The House did not act on either of the Senate bills relating to Kansas. In the General Appropriation Bill a clause was inserted providing that no part of the money appropriated thereby to defray the expenses of the Territorial government in Kansas should be drawn from the treasury until all the criminal prosecutions on charges of treason in Kansas, or for violation of the laws of the Territorial Legislature, should be dismissed, and the accused parties discharged. To the Army Bill the House attached a clause that no part of the military force of the United States should be employed to aid in the enforcement of any act of the Kansas Legislature; requiring the President to disband the armed militia of the Territory, to recall all the United States arms therein distributed, and to “prevent armed men going into the Territory to disturb the peace or to aid in the enforcement or resistance of real or pretended law.” These provisions the Senate struck out of the bills. The House refused to agree to the amendments of the Senate, and the Senate insisted on their action. Finally, the House yielded, except in the case of the Army Bill; and, though various committees of conference were held, no agreement was had, and Congress, on the 18th of August, adjourned without passing the Army Bill. The President convened Congress next day, and sent a message to both houses urging the necessity for the passage of appropriations for the army. The old Army Appropriation Bill WaS . and a new one was introduced; but the House insisting on its Kansas legislation, both failed under the disagreeing votes of the two houses. At last, on a third bill, on the 30th of August, the House, by a vote of 101 to 98, receded from its position, and the bill passed. Congress adjourned the same day without any legislation for Kansas.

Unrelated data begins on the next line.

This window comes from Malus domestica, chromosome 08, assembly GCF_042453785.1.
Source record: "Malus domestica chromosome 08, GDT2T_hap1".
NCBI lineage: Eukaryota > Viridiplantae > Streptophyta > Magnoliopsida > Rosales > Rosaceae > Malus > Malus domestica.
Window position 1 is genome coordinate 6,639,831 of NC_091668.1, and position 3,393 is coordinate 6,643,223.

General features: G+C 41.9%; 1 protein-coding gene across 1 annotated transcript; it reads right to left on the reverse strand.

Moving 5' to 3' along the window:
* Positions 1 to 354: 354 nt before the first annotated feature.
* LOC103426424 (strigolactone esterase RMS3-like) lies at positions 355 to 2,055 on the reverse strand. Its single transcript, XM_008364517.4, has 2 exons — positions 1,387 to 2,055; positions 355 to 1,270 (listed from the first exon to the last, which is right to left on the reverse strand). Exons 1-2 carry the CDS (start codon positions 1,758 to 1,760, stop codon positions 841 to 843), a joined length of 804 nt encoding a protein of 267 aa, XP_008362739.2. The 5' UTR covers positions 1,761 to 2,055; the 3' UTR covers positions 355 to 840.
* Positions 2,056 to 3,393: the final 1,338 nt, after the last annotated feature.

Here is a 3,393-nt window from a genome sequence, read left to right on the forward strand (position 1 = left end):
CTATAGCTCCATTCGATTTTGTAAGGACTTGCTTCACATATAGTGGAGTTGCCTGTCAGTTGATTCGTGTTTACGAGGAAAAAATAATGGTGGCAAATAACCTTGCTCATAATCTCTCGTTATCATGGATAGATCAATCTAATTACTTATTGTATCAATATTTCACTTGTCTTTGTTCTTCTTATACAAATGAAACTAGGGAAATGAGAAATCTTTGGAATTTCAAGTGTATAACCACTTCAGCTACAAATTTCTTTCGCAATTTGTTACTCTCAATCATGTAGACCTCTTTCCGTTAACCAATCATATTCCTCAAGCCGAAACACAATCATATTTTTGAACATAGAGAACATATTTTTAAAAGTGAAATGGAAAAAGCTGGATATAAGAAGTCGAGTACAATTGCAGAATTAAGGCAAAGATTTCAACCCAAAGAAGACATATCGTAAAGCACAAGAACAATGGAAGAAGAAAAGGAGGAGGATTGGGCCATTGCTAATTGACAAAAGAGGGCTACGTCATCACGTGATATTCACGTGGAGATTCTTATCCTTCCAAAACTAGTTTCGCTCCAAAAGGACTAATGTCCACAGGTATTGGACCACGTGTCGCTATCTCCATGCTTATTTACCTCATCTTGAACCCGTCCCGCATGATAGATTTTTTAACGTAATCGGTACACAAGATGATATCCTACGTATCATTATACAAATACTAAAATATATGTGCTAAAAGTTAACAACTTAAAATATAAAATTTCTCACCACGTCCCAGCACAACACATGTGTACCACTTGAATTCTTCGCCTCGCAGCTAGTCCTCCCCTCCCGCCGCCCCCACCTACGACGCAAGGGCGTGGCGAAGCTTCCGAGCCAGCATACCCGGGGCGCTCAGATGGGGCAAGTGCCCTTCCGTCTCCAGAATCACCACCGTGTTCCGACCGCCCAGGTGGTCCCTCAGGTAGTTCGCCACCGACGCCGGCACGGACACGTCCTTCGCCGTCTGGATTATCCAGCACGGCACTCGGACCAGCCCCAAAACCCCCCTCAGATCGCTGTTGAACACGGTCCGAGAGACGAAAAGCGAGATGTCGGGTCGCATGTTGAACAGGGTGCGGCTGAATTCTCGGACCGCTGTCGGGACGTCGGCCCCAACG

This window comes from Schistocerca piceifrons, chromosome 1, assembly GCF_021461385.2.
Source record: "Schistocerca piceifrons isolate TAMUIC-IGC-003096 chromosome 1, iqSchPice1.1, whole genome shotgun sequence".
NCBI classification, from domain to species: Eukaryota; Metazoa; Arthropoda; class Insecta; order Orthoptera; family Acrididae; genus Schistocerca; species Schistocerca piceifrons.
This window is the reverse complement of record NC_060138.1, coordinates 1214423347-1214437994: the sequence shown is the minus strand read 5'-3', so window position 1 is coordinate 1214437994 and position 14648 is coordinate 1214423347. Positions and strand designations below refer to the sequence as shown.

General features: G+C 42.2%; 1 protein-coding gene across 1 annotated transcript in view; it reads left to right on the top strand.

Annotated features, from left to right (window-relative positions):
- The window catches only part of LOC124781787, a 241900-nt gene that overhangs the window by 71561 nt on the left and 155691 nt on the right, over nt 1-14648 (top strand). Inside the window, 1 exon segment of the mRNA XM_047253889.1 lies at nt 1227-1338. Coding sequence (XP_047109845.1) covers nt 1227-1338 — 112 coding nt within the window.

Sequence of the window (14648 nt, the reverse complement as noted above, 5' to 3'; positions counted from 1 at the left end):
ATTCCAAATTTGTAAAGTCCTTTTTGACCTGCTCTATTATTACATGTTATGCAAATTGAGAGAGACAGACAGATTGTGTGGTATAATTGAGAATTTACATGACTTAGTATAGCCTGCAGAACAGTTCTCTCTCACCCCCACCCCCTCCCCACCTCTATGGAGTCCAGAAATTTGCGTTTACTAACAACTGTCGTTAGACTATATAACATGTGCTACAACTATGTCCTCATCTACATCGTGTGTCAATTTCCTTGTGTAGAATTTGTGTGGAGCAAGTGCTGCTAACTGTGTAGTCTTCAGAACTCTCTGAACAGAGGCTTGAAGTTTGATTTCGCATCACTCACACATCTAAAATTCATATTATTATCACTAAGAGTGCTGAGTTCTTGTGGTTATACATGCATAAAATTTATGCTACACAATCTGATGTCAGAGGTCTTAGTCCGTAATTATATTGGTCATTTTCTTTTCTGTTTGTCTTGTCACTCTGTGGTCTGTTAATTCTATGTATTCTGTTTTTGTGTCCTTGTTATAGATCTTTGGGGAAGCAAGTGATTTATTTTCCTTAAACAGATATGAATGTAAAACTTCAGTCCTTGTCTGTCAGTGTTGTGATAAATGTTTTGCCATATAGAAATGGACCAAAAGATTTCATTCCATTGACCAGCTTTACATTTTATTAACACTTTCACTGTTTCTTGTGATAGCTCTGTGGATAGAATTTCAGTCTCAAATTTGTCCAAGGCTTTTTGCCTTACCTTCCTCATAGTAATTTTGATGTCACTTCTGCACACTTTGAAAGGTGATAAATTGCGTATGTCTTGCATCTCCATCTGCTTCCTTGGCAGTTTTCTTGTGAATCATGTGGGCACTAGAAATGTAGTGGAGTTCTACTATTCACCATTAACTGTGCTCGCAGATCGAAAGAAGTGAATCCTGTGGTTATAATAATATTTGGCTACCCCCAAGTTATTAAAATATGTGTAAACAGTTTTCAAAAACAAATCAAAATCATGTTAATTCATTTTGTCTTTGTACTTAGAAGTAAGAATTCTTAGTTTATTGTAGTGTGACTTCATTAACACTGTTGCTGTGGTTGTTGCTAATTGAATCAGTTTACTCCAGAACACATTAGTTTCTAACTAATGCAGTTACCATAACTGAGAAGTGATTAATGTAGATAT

THE Lecompton controversy was the most severe and painful that has ever attended Mr. Douglas's public career. It was also one that elicited from him a greater exhibition of his native abilities than any other of the many in which he has been engaged. In 1846 he took the high strong ground of the Democratic party as declared at Baltimore upon the Oregon Boundary question. He sustained the President to the utmost of his ability. President Polk, however, induced by high and patriotic motives, thought proper to yield to the ad